BT helps teachers with edtech

Primary school teachers across England are being invited to a series of computing workshops run by the Barefoot Computing Project

The scheme aims to help primary school teachers implement the new computing curriculum which comes into force in September. It is being led by BCS, The Chartered Institute for IT, in partnership with BT, and is funded by the Department for Education.

The Barefoot Computing project will provide cross-curricular computer science resources for primary school teachers with no previous computer science knowledge. Teachers will gain an understanding of ideas and concepts such as algorithms, abstraction and data structures, how they occur naturally in many other disciplines they teach, and how they can be simplified to introduce these principles to children as young as five. 

BT is also adding further support to the classroom by making ScratchJr, a new programming tool specifically aimed at 5-7-year-olds, available in UK primary schools for the first time from this Autumn.

Children can access the application, developed at the Massachusetts Institute of Technology (MIT), via iPads and use basic coding skills to create their own interactive stories and games. In doing so, children learn important design and problem-solving skills, as well as developing their numeracy and literacy abilities.

Commenting on the launch of the Barefoot Computing Project, Bill Mitchell, Director of Education at the Institute, said: “Based on what primary teachers who are already teaching the new computing curriculum are telling us, we believe that teaching children computing is not just important in its own right, it’s also important because it improves numeracy and literacy skills. What most people don’t realise is that computational concepts underpin much of what we do in our daily lives.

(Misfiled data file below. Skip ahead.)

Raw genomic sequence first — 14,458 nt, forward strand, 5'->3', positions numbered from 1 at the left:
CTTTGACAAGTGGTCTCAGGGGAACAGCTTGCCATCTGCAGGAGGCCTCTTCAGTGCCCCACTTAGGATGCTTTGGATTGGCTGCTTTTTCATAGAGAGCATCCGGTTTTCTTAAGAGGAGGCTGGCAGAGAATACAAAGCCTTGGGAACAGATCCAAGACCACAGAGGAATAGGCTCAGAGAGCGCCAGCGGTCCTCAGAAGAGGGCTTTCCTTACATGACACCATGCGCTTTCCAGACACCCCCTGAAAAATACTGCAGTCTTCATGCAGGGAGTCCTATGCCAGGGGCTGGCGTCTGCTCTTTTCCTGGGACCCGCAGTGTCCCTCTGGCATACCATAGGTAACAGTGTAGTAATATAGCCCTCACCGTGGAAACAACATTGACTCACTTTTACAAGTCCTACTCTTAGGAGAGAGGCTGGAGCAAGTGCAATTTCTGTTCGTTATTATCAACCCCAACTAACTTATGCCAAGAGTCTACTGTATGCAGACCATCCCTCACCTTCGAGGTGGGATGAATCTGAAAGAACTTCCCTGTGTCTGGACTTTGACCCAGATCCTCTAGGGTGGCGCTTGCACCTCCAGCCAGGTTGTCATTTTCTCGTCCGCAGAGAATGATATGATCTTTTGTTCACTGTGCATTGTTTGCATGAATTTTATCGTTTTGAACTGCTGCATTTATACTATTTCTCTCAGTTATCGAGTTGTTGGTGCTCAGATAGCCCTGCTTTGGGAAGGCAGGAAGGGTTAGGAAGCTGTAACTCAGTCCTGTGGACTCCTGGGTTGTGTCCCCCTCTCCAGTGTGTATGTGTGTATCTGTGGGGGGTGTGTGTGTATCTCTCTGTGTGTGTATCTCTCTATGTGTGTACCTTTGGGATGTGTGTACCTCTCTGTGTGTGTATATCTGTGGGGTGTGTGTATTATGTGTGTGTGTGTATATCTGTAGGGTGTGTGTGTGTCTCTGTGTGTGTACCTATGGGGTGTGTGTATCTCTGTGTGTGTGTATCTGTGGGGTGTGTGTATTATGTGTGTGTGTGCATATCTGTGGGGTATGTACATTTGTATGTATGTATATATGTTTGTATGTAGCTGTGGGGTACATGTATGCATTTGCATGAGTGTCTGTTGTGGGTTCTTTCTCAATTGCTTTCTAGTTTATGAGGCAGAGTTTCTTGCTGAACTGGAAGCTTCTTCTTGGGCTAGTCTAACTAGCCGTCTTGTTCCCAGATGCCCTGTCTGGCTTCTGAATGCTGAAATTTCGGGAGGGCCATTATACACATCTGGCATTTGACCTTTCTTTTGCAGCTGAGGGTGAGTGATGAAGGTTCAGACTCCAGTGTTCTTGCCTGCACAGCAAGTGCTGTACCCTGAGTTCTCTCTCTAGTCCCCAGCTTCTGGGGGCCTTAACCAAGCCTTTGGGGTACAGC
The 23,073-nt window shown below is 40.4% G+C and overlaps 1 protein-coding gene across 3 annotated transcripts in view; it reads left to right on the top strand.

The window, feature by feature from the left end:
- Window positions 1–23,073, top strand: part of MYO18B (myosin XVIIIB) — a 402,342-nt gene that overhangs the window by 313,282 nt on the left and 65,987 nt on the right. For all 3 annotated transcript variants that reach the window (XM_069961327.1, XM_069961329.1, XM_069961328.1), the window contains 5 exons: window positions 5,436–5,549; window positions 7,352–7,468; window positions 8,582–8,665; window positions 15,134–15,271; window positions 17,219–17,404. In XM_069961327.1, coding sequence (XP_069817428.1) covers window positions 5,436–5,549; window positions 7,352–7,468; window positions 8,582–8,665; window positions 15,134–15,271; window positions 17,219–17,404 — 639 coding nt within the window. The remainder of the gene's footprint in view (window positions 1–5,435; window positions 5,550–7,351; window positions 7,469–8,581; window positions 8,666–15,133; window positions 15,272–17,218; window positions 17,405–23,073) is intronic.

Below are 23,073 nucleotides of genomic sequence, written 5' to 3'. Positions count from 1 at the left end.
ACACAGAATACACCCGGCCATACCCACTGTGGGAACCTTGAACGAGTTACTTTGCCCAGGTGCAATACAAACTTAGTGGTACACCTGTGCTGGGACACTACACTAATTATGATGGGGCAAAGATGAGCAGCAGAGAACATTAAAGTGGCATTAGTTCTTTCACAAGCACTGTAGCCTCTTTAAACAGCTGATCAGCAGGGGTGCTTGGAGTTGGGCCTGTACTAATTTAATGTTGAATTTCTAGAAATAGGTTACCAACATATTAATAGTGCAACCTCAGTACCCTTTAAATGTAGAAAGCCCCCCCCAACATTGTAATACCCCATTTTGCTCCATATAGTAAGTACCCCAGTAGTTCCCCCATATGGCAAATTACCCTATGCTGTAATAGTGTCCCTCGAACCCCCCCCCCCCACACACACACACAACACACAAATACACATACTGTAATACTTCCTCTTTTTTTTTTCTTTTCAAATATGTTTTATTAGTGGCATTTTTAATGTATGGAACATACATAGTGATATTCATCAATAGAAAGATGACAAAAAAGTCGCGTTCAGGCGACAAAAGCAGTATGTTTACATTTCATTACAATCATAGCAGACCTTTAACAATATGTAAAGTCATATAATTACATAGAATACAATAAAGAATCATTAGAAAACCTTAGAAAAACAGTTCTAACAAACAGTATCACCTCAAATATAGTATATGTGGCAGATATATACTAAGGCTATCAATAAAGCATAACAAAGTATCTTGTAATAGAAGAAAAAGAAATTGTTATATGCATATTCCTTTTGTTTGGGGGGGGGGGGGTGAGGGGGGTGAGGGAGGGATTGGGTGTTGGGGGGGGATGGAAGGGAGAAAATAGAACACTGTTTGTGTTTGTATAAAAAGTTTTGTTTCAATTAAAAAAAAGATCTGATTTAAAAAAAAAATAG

“For example, making up a dance routine for something as simple as the Hokey Cokey to impress our friends, figuring out how to streamline a supply chain business process, developing a computer simulation to model how a new antibiotic will impact on the immune system, or just doing long multiplication, are all examples of using algorithms to solve problems. By demystifying concepts like algorithms we aim to give teachers the confidence that they can successfully teach the new computing curriculum to children from the age of five.”

Between now and May 2015, the Barefoot Computing project will hold a series of 800 computing workshops in primary schools across England. Run by volunteer professionals, including those from BT and the ICT and education sectors, these events will introduce the new computing curriculum to teachers and will explain the support available to them through Barefoot and other related projects. 

The project will create primary school-friendly classroom resources that exemplify how to teach computing through topics that are relevant to the cross-curricula primary school environment. For example, the materials provided will cover how to write computer games and other classroom computing activities for children from Year 1 (age 5) to Year 6 (age 10/11) that also support progression in subjects such as literacy, maths, history and science.

The resources will include teacher support notes, and in addition to the Barefoot workshops, the project team will also develop Barefoot communities enabling teachers to share ideas and good practice around teaching computing with other primary teachers.

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